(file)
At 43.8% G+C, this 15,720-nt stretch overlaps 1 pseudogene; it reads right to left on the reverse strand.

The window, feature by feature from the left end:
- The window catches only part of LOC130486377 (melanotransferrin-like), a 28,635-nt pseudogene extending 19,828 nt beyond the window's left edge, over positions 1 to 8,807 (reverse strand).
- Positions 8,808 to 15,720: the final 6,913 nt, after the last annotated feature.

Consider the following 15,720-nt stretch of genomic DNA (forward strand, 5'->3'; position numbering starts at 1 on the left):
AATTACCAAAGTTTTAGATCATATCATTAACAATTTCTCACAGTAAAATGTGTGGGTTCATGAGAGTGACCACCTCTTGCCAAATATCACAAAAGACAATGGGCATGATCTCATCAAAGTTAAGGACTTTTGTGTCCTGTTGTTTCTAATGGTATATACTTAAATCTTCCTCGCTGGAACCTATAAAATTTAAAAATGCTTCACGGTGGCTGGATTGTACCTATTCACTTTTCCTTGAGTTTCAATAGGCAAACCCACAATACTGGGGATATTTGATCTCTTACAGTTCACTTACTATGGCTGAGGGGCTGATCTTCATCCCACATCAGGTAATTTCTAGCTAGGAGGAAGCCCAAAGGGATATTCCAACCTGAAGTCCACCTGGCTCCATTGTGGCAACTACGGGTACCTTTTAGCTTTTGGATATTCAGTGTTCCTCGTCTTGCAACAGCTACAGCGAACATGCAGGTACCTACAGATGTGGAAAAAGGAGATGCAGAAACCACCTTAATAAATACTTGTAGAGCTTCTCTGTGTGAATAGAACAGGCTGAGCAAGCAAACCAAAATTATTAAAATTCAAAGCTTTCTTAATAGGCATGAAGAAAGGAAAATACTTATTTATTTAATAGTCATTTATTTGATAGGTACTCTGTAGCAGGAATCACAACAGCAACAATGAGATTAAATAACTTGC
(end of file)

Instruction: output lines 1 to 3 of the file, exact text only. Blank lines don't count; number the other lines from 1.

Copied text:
At 43.8% G+C, this 15,720-nt stretch overlaps 1 pseudogene; it reads right to left on the reverse strand.

The window, feature by feature from the left end:
- The window catches only part of LOC130486377 (melanotransferrin-like), a 28,635-nt pseudogene extending 19,828 nt beyond the window's left edge, over positions 1 to 8,807 (reverse strand).